Theater Unspeakable presents The American Revolution Review - American History Comes to Life

In 2010, Theater Unspeakable began in Chicago as a platform for creating physical, devised theater. What that means is that the company employs improvisation, movement, and voice, to create original shows which tour around Chicago and nationally. Although their work is based strongly in the theater teachings of the French actor and mime Jacques Lecoq, the company still promotes a very American approach to their storytelling.  Since it was founded, Theater Unspeakable has created three original shows: Superman 2050, Murder on the Midwest Express, and The American Revolution.  The company is currently working on a new piece called Moon Shot.

Washington Crossing The Delaware - Photo Courtesy of Theater Unspeakable


Theater Unspeakable’s The American Revolution presents an important chapter of American history in 50 minutes. Using only their bodies, voices, a handful of pantomimed cannons, and what they refer to as “a dash of derring-do,” seven actors sharing only 21 square feet of space two feet off the ground recreate a critical time period in American history: the American fight for independence from Lexington to Yorktown.  Along the way, the audience is introduced to – among others – George and Martha Washington, Benjamin Franklin, and a very limber King George III.  In addition, we learn how Washington became the first President of the United States, and why the Sons of Liberty dumped Britain’s tea into “Bahston Hahbah.”

George and Martha Washington - Photo Courtesy of Theater Unspeakable


“I was really drawn to the American Revolution,” explains Theater Unspeakable’s Artistic Director Marc Frost, “because I wanted to, in this moment of partisanship and lack of “reaching across the aisle,” go back and see how people…from different political approaches came together and created something that is still with us today.”

Benjamin Frankin tries to gain France's Support against the British - Photo Courtesy of Theater Unspeakable


The intimate 144-seat Lovelace Studio Theater at The Wallis Annenberg Center for the Performing Arts is the perfect venue for this small-scale production because it puts the audience close to the actors which allows them to see the performers’ facial expressions and subtle body movements – with the exception of John Hancock’s larger-than-necessary signature on the Declaration of Independence, of course.  In addition, with each actor portraying several historical figures – as well as both British and American soldiers, horses, a few sailing vessels, and the American flag – the audience can appreciate the technical skill required for the seven bodies to deftly maneuver around the confined space of the 7x3-foot platform.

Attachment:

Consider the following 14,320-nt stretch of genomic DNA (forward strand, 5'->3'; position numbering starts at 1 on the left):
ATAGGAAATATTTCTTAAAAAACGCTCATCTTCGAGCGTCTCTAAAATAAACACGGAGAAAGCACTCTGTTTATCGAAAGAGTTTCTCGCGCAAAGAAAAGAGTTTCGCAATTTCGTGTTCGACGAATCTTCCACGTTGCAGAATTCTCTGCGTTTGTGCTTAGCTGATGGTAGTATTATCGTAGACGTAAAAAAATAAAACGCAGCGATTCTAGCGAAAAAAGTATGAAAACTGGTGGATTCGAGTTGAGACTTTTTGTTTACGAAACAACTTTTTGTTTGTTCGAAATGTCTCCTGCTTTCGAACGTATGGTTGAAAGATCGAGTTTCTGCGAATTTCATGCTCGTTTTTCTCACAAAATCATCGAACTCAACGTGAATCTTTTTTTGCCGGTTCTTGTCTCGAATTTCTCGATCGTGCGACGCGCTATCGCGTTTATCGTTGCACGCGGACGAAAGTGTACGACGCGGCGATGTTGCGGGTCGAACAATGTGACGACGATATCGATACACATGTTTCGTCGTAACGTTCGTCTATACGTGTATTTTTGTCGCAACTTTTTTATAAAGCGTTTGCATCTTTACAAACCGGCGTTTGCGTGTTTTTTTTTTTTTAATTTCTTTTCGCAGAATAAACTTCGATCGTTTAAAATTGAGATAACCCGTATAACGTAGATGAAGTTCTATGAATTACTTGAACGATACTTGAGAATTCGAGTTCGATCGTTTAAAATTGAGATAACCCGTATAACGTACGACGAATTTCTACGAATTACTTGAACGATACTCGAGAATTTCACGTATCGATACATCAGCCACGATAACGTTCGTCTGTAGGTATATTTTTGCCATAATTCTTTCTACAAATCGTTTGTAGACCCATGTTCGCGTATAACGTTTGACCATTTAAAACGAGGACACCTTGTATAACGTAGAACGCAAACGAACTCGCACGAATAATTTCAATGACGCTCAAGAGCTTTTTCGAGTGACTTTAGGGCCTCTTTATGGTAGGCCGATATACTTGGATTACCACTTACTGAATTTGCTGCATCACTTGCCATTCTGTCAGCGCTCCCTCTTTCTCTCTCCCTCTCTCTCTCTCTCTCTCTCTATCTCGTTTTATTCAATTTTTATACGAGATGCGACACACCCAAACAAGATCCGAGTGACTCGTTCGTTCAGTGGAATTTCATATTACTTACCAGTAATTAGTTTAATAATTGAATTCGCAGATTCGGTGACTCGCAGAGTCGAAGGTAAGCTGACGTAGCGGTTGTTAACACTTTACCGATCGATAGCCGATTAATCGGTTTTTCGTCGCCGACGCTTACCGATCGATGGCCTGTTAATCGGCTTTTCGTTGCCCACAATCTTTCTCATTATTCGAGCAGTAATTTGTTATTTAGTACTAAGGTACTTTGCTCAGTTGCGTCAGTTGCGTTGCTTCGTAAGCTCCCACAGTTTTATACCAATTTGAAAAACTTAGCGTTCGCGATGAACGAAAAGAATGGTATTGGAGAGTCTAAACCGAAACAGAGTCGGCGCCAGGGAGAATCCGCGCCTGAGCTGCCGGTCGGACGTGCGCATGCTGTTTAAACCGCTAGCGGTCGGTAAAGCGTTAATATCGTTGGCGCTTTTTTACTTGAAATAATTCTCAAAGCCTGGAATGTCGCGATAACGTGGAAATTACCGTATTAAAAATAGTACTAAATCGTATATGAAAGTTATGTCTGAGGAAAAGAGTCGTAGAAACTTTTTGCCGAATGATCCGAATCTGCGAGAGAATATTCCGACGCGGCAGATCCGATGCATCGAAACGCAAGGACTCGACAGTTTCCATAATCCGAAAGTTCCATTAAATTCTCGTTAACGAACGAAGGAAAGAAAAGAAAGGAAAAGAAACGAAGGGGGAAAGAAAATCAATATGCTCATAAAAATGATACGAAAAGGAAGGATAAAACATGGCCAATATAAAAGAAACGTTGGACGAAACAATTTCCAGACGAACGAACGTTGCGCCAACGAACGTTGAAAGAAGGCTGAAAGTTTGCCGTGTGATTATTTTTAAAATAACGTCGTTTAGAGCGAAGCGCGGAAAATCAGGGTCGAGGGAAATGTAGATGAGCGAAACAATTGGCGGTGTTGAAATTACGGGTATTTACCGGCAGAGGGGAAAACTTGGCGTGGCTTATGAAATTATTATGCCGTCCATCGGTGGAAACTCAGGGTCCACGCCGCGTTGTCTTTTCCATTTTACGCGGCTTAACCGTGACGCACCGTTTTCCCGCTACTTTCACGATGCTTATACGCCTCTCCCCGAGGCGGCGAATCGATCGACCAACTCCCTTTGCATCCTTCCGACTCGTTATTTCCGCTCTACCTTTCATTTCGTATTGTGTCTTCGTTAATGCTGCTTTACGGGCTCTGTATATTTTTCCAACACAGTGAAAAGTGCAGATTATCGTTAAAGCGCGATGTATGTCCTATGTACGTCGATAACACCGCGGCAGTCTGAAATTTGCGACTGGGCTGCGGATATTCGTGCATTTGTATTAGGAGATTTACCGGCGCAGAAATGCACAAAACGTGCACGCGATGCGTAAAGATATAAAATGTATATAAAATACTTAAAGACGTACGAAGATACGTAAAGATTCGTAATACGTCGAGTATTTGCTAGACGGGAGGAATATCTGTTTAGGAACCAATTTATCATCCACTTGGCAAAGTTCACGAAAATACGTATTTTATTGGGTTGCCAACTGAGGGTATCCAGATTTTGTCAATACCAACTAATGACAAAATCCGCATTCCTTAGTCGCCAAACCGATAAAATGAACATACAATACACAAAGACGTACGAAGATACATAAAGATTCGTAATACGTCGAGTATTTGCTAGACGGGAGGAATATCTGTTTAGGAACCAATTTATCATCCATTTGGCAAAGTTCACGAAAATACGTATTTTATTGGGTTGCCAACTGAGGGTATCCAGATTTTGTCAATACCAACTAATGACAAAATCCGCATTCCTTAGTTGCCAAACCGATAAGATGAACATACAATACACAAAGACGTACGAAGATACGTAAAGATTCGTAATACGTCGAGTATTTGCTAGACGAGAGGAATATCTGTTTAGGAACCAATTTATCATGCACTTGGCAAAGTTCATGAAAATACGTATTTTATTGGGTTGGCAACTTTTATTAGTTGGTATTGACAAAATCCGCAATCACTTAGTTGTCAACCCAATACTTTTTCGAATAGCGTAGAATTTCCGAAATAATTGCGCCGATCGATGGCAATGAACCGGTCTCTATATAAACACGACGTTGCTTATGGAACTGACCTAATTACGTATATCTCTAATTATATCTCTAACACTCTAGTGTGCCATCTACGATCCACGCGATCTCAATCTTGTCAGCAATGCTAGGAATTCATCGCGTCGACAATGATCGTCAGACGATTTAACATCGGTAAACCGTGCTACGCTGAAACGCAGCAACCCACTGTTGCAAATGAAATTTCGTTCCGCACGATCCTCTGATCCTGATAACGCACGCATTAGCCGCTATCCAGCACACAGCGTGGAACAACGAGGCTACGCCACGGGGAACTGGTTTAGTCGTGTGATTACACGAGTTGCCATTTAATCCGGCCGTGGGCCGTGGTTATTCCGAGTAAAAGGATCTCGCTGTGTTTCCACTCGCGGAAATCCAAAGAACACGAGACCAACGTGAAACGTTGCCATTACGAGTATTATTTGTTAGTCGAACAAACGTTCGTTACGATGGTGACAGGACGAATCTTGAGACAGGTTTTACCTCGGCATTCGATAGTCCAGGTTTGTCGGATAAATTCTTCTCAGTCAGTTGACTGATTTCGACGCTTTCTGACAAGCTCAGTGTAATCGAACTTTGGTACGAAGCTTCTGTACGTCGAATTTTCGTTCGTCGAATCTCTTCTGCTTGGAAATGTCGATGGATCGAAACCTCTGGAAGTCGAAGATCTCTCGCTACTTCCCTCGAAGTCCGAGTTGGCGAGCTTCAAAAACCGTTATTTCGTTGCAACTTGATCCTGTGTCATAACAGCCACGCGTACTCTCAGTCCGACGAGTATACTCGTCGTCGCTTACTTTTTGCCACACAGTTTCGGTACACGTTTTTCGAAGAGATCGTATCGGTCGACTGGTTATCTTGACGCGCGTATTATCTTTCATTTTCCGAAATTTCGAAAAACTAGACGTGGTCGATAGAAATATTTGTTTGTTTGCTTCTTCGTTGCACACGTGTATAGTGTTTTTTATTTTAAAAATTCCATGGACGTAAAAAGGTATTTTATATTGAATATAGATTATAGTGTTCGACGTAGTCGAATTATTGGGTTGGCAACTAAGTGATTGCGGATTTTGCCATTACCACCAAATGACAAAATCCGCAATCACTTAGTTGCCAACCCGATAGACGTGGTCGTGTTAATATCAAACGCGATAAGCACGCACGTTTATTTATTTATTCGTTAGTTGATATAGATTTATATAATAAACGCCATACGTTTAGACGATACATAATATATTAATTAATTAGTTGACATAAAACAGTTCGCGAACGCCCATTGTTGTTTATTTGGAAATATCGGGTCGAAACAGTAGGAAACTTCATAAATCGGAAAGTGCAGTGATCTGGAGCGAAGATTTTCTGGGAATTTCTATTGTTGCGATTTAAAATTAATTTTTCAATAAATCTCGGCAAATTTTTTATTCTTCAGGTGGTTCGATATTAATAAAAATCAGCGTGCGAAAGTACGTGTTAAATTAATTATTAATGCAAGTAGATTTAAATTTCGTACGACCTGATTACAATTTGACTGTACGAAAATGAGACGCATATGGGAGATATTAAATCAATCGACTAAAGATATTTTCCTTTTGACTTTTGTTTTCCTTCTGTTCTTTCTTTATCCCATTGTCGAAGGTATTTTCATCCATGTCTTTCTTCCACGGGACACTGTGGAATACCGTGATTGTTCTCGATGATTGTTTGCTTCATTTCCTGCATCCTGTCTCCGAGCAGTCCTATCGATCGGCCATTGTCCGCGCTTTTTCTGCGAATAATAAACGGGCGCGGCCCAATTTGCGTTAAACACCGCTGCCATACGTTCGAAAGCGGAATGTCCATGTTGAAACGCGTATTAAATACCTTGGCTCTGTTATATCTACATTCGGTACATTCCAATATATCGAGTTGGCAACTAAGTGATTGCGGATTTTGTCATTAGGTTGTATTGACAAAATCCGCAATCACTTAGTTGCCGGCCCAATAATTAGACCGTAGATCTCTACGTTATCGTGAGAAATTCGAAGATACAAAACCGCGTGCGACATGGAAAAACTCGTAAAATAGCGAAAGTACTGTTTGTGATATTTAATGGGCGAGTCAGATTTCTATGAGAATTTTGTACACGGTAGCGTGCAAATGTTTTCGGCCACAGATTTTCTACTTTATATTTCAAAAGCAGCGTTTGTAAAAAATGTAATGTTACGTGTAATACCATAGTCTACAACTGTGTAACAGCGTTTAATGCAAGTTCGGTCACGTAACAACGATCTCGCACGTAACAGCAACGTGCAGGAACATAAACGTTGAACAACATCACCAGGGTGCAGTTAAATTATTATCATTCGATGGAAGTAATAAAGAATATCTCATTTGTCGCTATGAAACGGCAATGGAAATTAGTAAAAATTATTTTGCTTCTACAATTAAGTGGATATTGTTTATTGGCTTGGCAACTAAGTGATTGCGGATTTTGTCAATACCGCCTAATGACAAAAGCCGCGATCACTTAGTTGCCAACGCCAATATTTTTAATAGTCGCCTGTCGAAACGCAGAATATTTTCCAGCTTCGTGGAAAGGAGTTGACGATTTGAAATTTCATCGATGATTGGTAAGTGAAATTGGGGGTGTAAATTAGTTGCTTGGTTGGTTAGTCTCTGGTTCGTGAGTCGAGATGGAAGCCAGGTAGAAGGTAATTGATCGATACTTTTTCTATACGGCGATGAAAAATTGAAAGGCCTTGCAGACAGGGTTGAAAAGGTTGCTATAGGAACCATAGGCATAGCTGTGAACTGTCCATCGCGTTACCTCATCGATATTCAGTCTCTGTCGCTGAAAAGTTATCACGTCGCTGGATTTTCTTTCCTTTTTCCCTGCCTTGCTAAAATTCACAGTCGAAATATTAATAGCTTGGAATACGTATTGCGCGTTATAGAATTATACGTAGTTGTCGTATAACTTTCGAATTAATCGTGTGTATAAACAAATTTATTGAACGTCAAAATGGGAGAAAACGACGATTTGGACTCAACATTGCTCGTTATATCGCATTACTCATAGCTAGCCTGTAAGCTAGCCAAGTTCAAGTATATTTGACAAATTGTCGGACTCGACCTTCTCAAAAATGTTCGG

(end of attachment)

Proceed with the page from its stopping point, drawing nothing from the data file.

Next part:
The actors perform on a 21-square-foot platform - Photo Credit Samantha Davis-Friedman


While this production is certainly educational, it is also extremely entertaining, which makes it a great way to expose kids to information about the American Revolution while still keeping them engaged.  At the same time, there is tongue-in-cheek humor and modern cultural references that adults in the audience will appreciate, making this the perfect theater experience for everyone in the family. Parents should note, however, that the running time is 50 minutes with no intermission, and the production is recommended for ages 6 and older.

Parents and kids can enjoy the production together - Photo Credit Samantha Davis-Friedman


Performances of The American Revolution are at Noon and 2:30pm on October 2nd, 8th, and 9th in The Lovelace Studio Theater at The Wallis Annenberg Center for the Performing Arts located at 9390 N. Santa Monica Boulevard, Beverly Hills, CA 90210.

The Wallis Annenberg Center for the Performing Arts in Beverly Hills - Photo Credit Samantha Davis-Friedman




Top of Page
Join Splash Magazines

Feature Article

Tempflow™ and Tempur-Pedic® Reviews - What 35 Hours of Research Uncovered

Want Your Business to Male a Splash
<!-- #wrapper -->